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Message Board > Beginner's Forum > fold over hemmed necklines vs bias tape ( Moderated by EleanorSews)

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fold over hemmed necklines vs bias tape
pipet

pipet  Friend of PR
Advanced Beginner
CA USA
Member since 7/23/08
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Date: 6/12/11 4:55 PM

Hi,

For sleeveless styled tops, I've seen patterns that call for foldover hemmed necklines and armholes and others that call for using bias tape to finish those edges. I've also seen peasant style blouse patterns where the fabric is simply folded over to make a neckline casing and other patterns where bias tape is called for to make the casing. I don't really get the reason for one choice vs the other. What are the pros & cons for using bias tape in these situations vs just folding the fabric over for a narrow hem or casing?

In some cases, I can see that maybe the bias tape might provide extra support (although I am not clear on when this would be). In the case of making the elastic neckline for a peasant blouse, is Wrights just trying to make some extra $??

Thanks for your help in clearing this up for me!!!

KatieA

KatieA
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UNITED KINGDOM
Member since 5/30/05
Posts: 361
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Date: 6/12/11 5:58 PM

I find it quite hard to do a hem on very curved edges like armholes or necklines so there bias tape would be good.

You can always make it from spare fabric.

MarinaVK
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MarinaVK  Friend of PR
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Date: 6/12/11 6:13 PM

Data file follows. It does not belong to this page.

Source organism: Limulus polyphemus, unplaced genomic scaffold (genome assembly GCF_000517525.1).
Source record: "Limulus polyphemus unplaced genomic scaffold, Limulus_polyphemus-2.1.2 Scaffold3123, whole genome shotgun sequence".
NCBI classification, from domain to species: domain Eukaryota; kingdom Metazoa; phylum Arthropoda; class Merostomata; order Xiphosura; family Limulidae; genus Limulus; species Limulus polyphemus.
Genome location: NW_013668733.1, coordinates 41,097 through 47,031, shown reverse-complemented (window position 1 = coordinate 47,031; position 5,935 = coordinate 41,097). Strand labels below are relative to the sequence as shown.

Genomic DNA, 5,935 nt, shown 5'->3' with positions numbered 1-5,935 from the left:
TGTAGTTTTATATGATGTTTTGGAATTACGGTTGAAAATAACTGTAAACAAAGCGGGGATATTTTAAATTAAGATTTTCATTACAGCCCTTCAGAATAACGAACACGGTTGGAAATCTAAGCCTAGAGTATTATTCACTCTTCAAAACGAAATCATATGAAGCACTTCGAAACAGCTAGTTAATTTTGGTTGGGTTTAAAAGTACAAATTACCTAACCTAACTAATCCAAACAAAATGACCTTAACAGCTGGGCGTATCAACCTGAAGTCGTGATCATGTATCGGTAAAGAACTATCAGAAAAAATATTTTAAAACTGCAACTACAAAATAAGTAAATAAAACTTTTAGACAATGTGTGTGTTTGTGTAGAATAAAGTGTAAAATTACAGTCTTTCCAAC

I agree, bias binding is a better and more professional finish for curved edges (that's what I learned). You can also use facings to finish the edge, but my personal preference is bias binding.

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pipet

pipet  Friend of PR
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CA USA
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In reply to KatieA


Date: 6/12/11 6:13 PM

So is it more of a ease of sewing thing? I know some curves are more difficult to manipulate if you try a foldover hem, but does a bias tape finish hold up better/give better results if the curve is such that you can get a narrow hem?

I do typically make my own bias tape, but when I saw a peasant blouse pattern calling for bias tape rather than folding over the fabric for a neckline casing, I started to get suspicious that some of the bias tape usage in the major commercial patterns was more marketing than necessity cause I am sure that many just buy the tape as directed. I also wondered if it had anything to do with making it seem like the pattern uses less fabric. I always plan for more fabric whenever I see bias tape on the pattern package.

Vireya
Vireya
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AUSTRALIA
Member since 12/10/05
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Date: 6/12/11 6:14 PM

It will depend a bit on the shape.

A tight curve will not be able to be just "folded over", because you won't have enough fabric to do that - think about the way you have to clip curves to get them to lie flat.

Straight edges could be folded over, but maybe there are reasons of style or design that might dictate a particular finish.

Miss Fairchild
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In reply to pipet


Date: 6/12/11 9:51 PM

What I have found with the folded over version is that when I fold it to the outside/inside, then try to stitch it, puckers appear; mostly around my lower armscye which has a sharp curve. So I gave up and now use bias tape and I turn it to the inside. It has a much more professional look and finish to all my clothes. And it does provide extra support in that it keeps the curve, whether it be neckline or armscye, in check.

And BTW, Wright's can't make any money off me, at least not for quite a while because I have several 10 yard bolts of beautiful printed bias tape I purchased at the Trimtex warehouse a few years back.

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